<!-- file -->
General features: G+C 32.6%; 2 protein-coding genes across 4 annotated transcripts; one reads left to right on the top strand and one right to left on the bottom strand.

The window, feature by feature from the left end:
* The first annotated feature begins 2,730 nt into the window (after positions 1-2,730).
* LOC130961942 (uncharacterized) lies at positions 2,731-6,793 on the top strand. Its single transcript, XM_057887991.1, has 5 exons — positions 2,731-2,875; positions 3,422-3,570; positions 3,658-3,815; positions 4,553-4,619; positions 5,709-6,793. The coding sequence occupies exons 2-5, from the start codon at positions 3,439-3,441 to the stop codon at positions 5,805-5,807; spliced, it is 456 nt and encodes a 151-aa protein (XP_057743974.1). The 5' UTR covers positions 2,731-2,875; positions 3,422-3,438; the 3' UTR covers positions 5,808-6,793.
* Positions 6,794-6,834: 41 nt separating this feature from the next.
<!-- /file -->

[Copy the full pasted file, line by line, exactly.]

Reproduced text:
General features: G+C 32.6%; 2 protein-coding genes across 4 annotated transcripts; one reads left to right on the top strand and one right to left on the bottom strand.

The window, feature by feature from the left end:
* The first annotated feature begins 2,730 nt into the window (after positions 1-2,730).
* LOC130961942 (uncharacterized) lies at positions 2,731-6,793 on the top strand. Its single transcript, XM_057887991.1, has 5 exons — positions 2,731-2,875; positions 3,422-3,570; positions 3,658-3,815; positions 4,553-4,619; positions 5,709-6,793. The coding sequence occupies exons 2-5, from the start codon at positions 3,439-3,441 to the stop codon at positions 5,805-5,807; spliced, it is 456 nt and encodes a 151-aa protein (XP_057743974.1). The 5' UTR covers positions 2,731-2,875; positions 3,422-3,438; the 3' UTR covers positions 5,808-6,793.
* Positions 6,794-6,834: 41 nt separating this feature from the next.